MRI (Magnetic Resonance Imaging)
Magnetic Resonance Imaging (MRI) is a medical imaging procedure for making images of the internal structures of the body. MRI scanners use strong magnetic fields and radio waves (radiofrequency energy) to make images. The signal in an MR image comes mainly from the protons in fat and water molecules in the body.
During an MRI exam, an electric current is passed through coiled wires to create a temporary magnetic field in a patient’s body. Radio waves are sent from and received by a transmitter/receiver in the machine, and these signals are used to make digital images of the scanned area of the body. A typical MRI scan last from 20 - 90 minutes, depending on the part of the body being imaged.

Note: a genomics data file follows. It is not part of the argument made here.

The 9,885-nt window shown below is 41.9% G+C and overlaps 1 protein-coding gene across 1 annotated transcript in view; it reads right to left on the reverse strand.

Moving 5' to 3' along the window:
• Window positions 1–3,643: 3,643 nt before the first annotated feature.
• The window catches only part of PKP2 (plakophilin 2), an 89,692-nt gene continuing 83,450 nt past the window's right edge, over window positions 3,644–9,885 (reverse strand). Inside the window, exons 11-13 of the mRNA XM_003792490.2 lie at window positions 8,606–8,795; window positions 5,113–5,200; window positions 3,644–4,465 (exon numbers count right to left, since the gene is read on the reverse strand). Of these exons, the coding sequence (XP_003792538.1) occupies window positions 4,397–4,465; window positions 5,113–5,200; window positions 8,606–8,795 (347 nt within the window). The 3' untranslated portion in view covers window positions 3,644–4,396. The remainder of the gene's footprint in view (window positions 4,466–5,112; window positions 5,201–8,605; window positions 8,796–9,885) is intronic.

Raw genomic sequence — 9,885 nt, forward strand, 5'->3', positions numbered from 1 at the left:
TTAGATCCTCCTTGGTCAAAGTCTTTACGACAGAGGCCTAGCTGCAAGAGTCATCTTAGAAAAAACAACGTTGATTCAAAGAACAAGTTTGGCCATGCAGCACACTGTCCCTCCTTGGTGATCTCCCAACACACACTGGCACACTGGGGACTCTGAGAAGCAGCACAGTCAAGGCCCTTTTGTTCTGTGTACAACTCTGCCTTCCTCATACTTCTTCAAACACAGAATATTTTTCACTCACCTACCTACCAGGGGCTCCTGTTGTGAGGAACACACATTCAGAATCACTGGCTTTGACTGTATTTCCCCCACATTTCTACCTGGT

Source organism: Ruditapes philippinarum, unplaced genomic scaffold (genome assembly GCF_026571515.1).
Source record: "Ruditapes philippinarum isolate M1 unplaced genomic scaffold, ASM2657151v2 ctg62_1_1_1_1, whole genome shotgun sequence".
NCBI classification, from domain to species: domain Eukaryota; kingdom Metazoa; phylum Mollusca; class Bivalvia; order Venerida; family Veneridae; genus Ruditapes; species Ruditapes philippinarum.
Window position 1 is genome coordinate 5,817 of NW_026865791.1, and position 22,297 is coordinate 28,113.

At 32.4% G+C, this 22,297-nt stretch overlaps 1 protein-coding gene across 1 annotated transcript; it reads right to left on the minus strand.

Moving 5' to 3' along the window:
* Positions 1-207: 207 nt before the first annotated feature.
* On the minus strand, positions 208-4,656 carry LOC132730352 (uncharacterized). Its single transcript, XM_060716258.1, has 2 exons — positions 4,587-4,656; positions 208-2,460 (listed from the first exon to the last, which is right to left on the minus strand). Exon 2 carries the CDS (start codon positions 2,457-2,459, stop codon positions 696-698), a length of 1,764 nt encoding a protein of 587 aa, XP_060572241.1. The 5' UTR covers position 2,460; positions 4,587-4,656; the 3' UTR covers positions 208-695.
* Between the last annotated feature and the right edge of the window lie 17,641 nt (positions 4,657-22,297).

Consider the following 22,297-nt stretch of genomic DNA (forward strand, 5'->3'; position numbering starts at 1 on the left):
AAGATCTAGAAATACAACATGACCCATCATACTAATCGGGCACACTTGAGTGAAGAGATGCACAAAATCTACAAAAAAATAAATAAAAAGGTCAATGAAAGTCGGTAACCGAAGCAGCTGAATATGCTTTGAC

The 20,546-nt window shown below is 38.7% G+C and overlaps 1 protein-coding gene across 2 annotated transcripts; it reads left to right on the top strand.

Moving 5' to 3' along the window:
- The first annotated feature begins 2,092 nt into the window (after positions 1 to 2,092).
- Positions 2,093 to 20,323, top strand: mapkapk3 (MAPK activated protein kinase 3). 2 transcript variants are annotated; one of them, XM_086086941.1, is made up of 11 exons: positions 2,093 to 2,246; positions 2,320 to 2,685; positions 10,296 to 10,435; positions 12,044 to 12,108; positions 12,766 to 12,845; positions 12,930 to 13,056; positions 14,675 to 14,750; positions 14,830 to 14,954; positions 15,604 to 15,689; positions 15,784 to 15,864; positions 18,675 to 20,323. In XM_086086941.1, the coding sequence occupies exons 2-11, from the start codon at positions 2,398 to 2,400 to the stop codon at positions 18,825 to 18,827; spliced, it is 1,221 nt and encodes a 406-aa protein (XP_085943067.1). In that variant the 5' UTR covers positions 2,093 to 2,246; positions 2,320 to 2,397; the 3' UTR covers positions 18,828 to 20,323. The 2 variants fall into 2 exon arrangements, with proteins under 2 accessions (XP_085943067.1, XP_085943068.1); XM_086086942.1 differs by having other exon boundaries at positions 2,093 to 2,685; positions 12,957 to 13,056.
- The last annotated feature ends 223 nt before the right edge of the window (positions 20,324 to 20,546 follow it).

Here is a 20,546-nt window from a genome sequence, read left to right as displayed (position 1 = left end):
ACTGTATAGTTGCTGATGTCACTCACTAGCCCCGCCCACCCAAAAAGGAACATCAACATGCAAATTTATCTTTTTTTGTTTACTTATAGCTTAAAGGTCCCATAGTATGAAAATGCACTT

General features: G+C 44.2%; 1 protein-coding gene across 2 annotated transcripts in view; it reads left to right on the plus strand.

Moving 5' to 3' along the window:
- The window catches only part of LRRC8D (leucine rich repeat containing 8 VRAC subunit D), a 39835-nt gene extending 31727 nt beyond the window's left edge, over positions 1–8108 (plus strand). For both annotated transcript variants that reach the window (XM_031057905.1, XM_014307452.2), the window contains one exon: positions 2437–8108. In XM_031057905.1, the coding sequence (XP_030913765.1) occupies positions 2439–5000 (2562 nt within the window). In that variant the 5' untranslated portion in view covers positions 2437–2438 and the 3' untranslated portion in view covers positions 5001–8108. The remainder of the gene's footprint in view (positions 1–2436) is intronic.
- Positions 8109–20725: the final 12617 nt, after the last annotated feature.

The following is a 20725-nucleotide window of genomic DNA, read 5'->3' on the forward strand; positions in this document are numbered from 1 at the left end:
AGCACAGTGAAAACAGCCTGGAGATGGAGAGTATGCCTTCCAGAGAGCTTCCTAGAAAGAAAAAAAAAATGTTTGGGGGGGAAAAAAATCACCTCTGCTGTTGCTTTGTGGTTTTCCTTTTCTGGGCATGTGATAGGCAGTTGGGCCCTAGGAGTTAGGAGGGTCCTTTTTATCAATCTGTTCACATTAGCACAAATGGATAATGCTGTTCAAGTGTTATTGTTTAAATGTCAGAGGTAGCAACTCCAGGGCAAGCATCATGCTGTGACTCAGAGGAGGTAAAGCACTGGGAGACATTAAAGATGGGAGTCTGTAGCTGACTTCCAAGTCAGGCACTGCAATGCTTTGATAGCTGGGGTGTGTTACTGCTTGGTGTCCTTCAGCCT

For some MRI exams, intravenous (IV) drugs, such as gadolinium-based contrast agents (GBCAs) are used to change the contrast of the MR image. Gadolinium-based contrast agents are rare earth metals that are usually given through an IV in the arm.
MRI Research Programs at FDA
- MHRA Safety Guidelines for Magnetic Resonance Imaging Equipment in Clinical Use (March 2015)
- FDA/CDER: Information on Gadolinium-Based Contrast Agents
- Safety Concerns with Implantable Infusion Pumps in the Magnetic Resonance (MR) Environment: FDA Safety Communication